September 17, 2017- Fr. Mike’s Letter
Today we join parishes throughout the United States in praying for the men and women who teach the Word of God in our parishes and schools. This year’s theme is “Living as Missionary Disciples.” Catechetical Sunday is a wonderful opportunity to reflect on our baptismal calling to be a missionary, handing on the faith by being a witness to the Gospel in all that we do and to all that we meet. I want to thank all who teach the Word of God, and hand on the great gift of faith given to us. In all that we do, we must be a missionary of Jesus revealing His light to all our brothers and sisters.
Tomorrow all are invited to our Strategic Planning Meeting at 6 p.m. in the Church Hall. We pray that God’s spirit comes upon us as we plan for the years ahead.
Tuesday of this week begins our Adult Faith Formation classes. I encourage all to come and be a part of these discussions and classes. It’s a great opportunity to deeper our own understanding of the faith. Reminder: Religious Education Certification points will be given for each session.
On the tables at the doors of the church, you will find information brochures provided by the United States Conference of Catholic Bishops. These brochures are free for your use. They deal with Conscience, What to do When a Friend is Considering Abortion, The Culture of Life, Death Penalty and Considerations for our Earthly Passing.
Hope to see many of you at our Parish Picnic next Sunday, September 24, at Chestnut Ridge Park.
In today’s Gospel we hear:
The parable of the unforgiving debtor: “’You wicked servant! I forgave you your entire debt because you begged me to. Should you not have had pity on your fellow servant, as I had pity on you…?’ ‘So will my heavenly Father do to you, unless each of you forgives your brother from your heart.’”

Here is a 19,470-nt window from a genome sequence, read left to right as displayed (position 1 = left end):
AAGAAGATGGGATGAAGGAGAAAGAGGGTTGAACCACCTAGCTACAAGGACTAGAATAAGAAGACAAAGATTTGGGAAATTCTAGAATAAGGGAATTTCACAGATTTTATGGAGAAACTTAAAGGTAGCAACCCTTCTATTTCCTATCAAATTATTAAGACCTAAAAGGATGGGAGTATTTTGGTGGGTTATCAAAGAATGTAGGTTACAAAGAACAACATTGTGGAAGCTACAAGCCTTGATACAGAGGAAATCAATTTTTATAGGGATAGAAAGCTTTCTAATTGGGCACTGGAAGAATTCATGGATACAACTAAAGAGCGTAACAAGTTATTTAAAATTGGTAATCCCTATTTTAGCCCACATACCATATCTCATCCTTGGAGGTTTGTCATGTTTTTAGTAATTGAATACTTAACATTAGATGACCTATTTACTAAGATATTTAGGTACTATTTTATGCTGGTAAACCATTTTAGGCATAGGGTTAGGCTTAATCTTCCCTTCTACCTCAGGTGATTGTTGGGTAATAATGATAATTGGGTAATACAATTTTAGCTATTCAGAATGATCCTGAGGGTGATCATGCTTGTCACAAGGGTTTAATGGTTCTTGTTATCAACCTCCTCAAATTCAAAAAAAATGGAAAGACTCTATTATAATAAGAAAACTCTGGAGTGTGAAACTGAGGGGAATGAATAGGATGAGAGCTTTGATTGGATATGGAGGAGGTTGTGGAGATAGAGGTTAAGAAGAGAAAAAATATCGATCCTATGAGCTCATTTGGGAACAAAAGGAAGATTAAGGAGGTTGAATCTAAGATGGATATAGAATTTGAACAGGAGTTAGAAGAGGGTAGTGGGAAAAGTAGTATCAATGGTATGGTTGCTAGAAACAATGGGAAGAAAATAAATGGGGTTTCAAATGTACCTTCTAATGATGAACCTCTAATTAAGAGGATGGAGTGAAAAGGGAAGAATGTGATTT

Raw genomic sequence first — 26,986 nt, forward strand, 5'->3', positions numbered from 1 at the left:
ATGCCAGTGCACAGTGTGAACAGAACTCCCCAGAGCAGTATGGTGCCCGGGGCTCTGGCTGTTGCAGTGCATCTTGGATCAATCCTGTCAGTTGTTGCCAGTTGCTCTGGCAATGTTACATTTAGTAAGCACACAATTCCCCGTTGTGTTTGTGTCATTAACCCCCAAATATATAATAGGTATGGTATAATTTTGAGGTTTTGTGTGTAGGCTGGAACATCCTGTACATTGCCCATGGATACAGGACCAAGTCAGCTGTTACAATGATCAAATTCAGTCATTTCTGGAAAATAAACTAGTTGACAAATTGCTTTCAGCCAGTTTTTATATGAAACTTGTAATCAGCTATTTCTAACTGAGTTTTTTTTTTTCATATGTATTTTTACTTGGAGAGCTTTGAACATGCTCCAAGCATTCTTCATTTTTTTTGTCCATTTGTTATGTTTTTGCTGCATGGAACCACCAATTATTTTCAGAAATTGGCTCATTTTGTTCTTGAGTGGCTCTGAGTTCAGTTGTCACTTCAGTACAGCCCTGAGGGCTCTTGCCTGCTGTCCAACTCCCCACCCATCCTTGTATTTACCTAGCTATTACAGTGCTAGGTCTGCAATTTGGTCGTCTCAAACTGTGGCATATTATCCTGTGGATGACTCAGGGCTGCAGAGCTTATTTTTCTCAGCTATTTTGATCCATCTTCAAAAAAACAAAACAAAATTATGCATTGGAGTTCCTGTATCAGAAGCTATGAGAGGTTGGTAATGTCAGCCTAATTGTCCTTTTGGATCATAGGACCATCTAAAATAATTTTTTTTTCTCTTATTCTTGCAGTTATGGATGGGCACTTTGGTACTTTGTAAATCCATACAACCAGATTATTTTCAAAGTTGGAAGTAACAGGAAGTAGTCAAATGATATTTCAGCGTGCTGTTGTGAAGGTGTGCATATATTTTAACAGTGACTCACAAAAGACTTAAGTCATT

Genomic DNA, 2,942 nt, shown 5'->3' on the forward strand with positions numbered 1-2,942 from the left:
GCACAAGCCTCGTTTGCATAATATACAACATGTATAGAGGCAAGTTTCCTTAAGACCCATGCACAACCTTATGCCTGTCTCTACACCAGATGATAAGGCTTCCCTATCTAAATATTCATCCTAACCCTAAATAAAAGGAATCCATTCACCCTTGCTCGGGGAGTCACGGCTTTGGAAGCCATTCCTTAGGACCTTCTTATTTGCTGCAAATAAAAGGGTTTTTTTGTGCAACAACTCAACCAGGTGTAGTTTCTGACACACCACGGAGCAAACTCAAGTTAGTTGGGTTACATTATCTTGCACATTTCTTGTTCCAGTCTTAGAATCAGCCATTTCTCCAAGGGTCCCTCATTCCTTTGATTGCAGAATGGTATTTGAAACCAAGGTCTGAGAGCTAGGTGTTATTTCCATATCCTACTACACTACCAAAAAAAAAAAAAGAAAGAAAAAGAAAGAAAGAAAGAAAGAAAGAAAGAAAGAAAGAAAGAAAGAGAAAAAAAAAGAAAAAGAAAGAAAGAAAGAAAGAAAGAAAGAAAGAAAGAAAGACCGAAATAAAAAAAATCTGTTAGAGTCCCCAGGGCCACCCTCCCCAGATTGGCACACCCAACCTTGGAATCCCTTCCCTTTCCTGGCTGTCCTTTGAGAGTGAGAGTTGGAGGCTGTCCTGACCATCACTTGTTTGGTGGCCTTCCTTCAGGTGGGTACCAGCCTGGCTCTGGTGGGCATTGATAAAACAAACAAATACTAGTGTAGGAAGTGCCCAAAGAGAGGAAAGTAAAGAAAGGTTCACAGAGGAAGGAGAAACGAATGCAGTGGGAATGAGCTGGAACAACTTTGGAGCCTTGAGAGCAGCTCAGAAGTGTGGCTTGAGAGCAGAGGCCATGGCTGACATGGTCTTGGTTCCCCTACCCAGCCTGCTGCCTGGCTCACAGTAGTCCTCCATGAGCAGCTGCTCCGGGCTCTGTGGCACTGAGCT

The great sin of the unforgiving servant in today’s Gospel is his refusal or inability to realize the grace of God in his midst. He has work that provides for his family; his own debt has been forgiven by an understanding and compassionate boss– and, for him, that’s all that matters. He possesses no sense of gratitude for the good extended to him; he cannot see that he is part of the world bigger than his own wants and needs. He reasons that the King’s forgiving of his debt is something he is entitled to, that survival is the name of the game and he found a way to win. But to forgive as he has been forgiven– only a fool would do that. But that is the Kingdom of God that Jesus comes to reveal: a way of life that is built on gratitude for the gift of life itself, gratitude that compels us to generosity, justice, and, yes, forgiveness. May we possess the spirit of gratitude for all that we have been given– and forgiven– and may that spirit enable us to create God’s Kingdom here and now, in which forgiveness is joyfully offered and humbly sought, mirroring the mercy and forgiveness of God, the compassionate Father of us all.
Have a safe and great week ahead and go be a missionary and announce the Good News,